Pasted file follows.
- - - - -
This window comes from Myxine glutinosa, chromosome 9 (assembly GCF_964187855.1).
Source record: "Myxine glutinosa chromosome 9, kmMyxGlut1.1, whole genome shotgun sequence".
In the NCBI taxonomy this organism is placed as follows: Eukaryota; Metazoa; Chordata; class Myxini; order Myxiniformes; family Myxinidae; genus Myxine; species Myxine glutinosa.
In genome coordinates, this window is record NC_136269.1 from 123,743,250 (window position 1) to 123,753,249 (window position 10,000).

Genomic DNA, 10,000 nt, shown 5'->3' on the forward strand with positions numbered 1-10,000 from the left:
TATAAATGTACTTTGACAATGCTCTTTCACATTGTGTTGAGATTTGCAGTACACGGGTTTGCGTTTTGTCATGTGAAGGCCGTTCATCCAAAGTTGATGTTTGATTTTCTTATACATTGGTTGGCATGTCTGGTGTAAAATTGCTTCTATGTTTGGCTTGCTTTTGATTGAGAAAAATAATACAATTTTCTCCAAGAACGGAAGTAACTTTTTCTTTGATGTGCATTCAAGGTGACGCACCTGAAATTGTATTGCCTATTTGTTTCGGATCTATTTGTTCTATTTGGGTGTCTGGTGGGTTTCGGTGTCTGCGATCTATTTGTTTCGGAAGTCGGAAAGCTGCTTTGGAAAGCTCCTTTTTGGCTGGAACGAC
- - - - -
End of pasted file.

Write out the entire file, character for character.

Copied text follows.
This window comes from Myxine glutinosa, chromosome 9 (assembly GCF_964187855.1).
Source record: "Myxine glutinosa chromosome 9, kmMyxGlut1.1, whole genome shotgun sequence".
In the NCBI taxonomy this organism is placed as follows: Eukaryota; Metazoa; Chordata; class Myxini; order Myxiniformes; family Myxinidae; genus Myxine; species Myxine glutinosa.
In genome coordinates, this window is record NC_136269.1 from 123,743,250 (window position 1) to 123,753,249 (window position 10,000).

Genomic DNA, 10,000 nt, shown 5'->3' on the forward strand with positions numbered 1-10,000 from the left:
TATAAATGTACTTTGACAATGCTCTTTCACATTGTGTTGAGATTTGCAGTACACGGGTTTGCGTTTTGTCATGTGAAGGCCGTTCATCCAAAGTTGATGTTTGATTTTCTTATACATTGGTTGGCATGTCTGGTGTAAAATTGCTTCTATGTTTGGCTTGCTTTTGATTGAGAAAAATAATACAATTTTCTCCAAGAACGGAAGTAACTTTTTCTTTGATGTGCATTCAAGGTGACGCACCTGAAATTGTATTGCCTATTTGTTTCGGATCTATTTGTTCTATTTGGGTGTCTGGTGGGTTTCGGTGTCTGCGATCTATTTGTTTCGGAAGTCGGAAAGCTGCTTTGGAAAGCTCCTTTTTGGCTGGAACGAC